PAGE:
a. Synoptic History
A westward-moving tropical wave crossed Central America on 28-29 July. For
the next few days, the system continued westward at 10- 15 knots over the
tropical eastern Pacific, enhancing convection along the ITCZ but showing
little evidence of organization. Late on 5 August, as the wave neared
120W, the associated cloud pattern become more consolidated and by 0600 UTC
6 August, the organization had improved significantly, with curved cloud
bands evident on satellite images. Based on the organization of the cloud
pattern, it is estimated that Tropical Depression Eight-E formed at this
time, centered about 850 n mi southwest of Cabo San Lucas. Data T-numbers
from the Dvorak technique suggest that the depression became a tropical
storm, Eugene, by 1800 UTC 6 August, while centered about 900 n mi
southwest of Cabo San Lucas.
For the first couple of days, with a slight weakness in the subtropical
ridge to its north, the tropical cyclone moved generally west-northwestward
at less than 10 knots. By 8 August, however, the ridge to the north of
Eugene strengthened, forcing the cyclone on a westward course at 10-11
knots. Eugene intensified into a hurricane a little before 1800 UTC that
day, as a small eye about 10 n mi in diameter was observed on the satellite
pictures. Stronger ridging to the north caused the system to move slightly
south of west, keeping it over warmer sea surface temperatures. Additional
strengthening occurred until the hurricane reached its peak intensity of
about 95 knots around 1800 UTC 9 August. It should be noted that this
cyclone reached its maximum intensity near 133W longitude, significantly
farther west than the typical location at which eastern north Pacific
tropical cyclones reach their peak strength. Shortly thereafter, a slow
weakening trend commenced. Eugene moved westward and entered the Central
Pacific basin, as a 75-knot hurricane, early on 11 August.
In an environment of modest shear and marginal (for strengthening) sea
surface temperatures, the cyclone was quite slow to wind down. Eugene
eventually weakened below hurricane strength by 0000 UTC 13 August, while
centered about 550 n mi east-southeast of the island of Hawaii. The storm
passed a little less than 300 n mi south of the southern end of the island
of Hawaii at 0600 UTC 14 August, by which time its maximum sustained winds
had diminished to near 45 knots. Eugene turned west-southwestward toward a
region of increasing vertical shear. The cyclone weakened to
a depression later on the 14th, then turned back toward the west
and dissipated, a little over 500 n mi southeast of Johnston Island, on 15
b. Meteorological Statistics
Table 1 is a listing of the post-storm "best" track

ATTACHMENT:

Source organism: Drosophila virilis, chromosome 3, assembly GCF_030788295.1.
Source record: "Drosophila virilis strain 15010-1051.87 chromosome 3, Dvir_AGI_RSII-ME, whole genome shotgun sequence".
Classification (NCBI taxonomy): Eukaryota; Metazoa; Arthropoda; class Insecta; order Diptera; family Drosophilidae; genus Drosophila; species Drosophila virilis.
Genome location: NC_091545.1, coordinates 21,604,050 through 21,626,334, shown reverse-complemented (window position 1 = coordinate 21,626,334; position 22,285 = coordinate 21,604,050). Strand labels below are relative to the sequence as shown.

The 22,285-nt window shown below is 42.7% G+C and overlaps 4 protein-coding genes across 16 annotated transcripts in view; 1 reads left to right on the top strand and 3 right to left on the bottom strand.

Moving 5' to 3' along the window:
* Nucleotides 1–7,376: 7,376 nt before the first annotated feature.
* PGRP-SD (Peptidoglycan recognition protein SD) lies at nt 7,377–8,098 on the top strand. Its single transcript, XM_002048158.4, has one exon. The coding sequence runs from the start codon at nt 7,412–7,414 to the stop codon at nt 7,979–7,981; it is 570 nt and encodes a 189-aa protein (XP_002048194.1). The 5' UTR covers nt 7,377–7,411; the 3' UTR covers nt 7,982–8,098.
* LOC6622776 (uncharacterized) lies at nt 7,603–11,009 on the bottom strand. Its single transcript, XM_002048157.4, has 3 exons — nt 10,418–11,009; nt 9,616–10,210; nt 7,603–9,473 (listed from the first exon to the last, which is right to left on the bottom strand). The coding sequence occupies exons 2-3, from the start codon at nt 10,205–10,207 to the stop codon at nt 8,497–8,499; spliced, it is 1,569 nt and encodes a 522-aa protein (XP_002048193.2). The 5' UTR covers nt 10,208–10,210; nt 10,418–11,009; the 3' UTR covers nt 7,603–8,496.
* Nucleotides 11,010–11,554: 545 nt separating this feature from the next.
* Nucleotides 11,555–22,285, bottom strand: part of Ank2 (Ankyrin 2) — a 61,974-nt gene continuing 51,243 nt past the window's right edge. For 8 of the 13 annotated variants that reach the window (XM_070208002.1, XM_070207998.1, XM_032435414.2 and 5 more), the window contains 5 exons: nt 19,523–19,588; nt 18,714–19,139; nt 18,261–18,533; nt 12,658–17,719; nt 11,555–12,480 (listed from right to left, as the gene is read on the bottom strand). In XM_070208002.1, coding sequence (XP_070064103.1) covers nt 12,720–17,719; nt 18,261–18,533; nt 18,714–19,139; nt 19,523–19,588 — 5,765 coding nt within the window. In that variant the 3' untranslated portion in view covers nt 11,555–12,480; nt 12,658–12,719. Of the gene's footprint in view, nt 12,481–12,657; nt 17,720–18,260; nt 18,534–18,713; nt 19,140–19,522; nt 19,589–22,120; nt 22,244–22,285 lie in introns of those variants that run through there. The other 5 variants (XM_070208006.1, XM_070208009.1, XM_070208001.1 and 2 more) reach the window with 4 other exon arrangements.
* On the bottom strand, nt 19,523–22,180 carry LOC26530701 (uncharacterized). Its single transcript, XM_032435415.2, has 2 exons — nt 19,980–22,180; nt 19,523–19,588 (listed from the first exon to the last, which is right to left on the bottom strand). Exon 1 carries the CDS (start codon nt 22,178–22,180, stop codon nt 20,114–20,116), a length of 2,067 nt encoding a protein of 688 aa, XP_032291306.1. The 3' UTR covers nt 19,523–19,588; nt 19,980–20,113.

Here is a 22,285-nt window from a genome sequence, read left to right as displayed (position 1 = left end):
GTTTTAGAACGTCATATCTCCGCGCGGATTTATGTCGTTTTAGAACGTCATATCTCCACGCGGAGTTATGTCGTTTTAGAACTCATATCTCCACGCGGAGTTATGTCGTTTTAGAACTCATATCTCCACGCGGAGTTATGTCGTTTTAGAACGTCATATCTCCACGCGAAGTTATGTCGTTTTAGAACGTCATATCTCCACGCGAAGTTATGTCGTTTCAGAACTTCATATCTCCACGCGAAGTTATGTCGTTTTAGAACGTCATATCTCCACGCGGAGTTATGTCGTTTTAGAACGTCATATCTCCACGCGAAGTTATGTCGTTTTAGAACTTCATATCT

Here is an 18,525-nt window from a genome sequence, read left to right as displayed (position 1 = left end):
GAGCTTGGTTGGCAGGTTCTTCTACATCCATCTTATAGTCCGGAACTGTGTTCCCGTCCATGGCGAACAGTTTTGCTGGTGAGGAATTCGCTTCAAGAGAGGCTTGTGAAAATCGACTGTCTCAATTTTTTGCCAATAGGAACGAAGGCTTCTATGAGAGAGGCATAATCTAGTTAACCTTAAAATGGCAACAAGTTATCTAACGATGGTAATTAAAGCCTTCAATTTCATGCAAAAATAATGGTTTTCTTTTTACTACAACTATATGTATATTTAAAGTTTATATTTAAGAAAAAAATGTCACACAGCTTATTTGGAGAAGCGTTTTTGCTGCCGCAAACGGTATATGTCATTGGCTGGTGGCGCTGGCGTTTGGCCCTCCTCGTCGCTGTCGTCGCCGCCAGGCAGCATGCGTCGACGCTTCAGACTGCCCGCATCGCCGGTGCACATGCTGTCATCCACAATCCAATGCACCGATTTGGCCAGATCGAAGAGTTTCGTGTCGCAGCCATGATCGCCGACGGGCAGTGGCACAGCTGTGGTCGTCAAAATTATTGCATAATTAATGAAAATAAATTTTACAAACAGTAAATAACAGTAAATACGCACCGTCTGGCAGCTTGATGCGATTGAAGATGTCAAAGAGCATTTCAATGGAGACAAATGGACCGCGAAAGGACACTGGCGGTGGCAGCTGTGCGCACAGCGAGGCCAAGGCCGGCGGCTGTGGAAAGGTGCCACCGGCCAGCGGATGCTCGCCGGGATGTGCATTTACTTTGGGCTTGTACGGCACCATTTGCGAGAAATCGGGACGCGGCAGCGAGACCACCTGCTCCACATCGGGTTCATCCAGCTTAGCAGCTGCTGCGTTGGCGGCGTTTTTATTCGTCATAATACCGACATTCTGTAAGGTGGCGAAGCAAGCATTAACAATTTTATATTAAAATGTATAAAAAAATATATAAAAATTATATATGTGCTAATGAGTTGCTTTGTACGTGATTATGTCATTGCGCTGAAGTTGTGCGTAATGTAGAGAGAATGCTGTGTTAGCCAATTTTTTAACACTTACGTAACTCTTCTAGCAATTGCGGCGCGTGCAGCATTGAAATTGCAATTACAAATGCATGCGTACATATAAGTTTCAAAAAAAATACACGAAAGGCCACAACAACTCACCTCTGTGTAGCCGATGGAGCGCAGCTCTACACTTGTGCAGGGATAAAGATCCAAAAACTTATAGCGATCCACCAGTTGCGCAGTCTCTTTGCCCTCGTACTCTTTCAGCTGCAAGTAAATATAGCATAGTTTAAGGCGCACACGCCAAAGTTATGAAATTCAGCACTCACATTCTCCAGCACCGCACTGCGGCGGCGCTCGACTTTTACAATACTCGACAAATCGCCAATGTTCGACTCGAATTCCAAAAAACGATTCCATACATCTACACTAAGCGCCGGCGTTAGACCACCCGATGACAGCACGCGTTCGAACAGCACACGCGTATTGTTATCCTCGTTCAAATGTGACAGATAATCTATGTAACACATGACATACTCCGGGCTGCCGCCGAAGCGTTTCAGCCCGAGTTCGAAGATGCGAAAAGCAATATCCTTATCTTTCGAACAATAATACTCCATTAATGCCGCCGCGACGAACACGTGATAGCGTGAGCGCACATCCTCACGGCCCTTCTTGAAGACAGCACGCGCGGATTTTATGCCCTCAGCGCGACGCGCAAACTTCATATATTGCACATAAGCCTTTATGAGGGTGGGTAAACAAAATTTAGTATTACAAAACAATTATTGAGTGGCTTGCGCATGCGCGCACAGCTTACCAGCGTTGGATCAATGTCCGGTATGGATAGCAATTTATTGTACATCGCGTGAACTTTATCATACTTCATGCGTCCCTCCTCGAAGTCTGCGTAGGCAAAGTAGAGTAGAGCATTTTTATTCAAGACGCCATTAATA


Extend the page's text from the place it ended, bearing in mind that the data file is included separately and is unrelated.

positions and intensities of Eugene at six-hourly intervals. West of 140W
longitude, the best track was produced by the
Central Pacific Hurricane Center (CPHC) in Honolulu, Hawaii.
Figure 1 is a map of the best track.
Figure 2 and Figure 3 show curves of
the maximum one-minute average "surface" (10 meters above ground level) wind
speed and minimum central sea-level pressure, respectively, as a function of
time. Also plotted are the observations on which the curves are based,
consisting of aircraft reconnaissance and dropsonde data from the U.S. Air
Force Reserves (the Hurricane Hunters) as well as Dvorak-technique estimates
from the Tropical Analysis and Forecast Branch (TAFB), the Satellite
Analysis Branch (SAB), and the U.S. Air Force Weather Agency (AFWA) using
satellite imagery. In Figure 2, the aircraft flight level
wind measurements have been adjusted for elevation (90% of 700 mb wind
speeds and 80% of 850 mb speeds), and dropsonde wind measurements that fail
above the surface are adjusted to the 10 meter level using a mean hurricane
eyewall profile determined by previous dropsonde measurements.
Prior to its entrance into the CPHC's area of responsibility, the intensity
of Eugene was estimated solely on the basis of satellite images. The
estimated peak strength, 95 knots, is a compromise between Dvorak estimates
from AFWA, SAB, and TAFB.
c. Casualty and Damage Statistics
No reports of casualties or damages due to Eugene have been received.
d. Forecast and Warning Critique
In comparison to the long-term average, Eugene's track was reasonably well
forecast, although there was almost always a slight northward bias in the
National Hurricane Center and CPHC track predictions. During the
strengthening phase of the tropical cyclone, practically all of the
official forecasts under-predicted the intensity of Eugene, at times by as
much as 30 to 35 knots. Afterwards the intensity was, for the most part,
The CPHC correctly forecast Eugene to remain safely south of the Hawaiian
island chain. Watches and/or warnings were not required.
Best track positions for Hurricane Eugene, 6-15 August, 1999
Best track maximum sustained wind speed curve for Hurricane Eugene, showing
all available intensity estimates and wind observations. Aircraft
flight-level winds are adjusted for elevation (90% of 700 mb flight level
wind speeds and 80% of 850 mb speeds). Dropsonde wind speeds are adjusted
to the surface using a mean eyewall profile determined from previous
dropsonde measurements. MBL denotes mean boundary layer).
Best track minimum central pressure curve and central pressure observations
for Hurricane Eugene.
Best track, Hurricane Eugene, 6-15 August, 1999
|8/1800|| 14.8||128.2||983|| 70|| hurricane
|13/0000||14.8||146.9||998|| 55||tropical storm
|14/0000||14.7||152.1|| 1002|| 45||"
|14/1200||14.1||155.0|| 1004|| 35||"
|14/1800||13.7||156.3|| 1004|| 30||tropical depression
|15/0000||13.1||157.5|| 1006|| 30||"
|15/1200||12.2||160.3|| 1006|| 30||"
|9/1800||14.0||132.4|| 964|| 95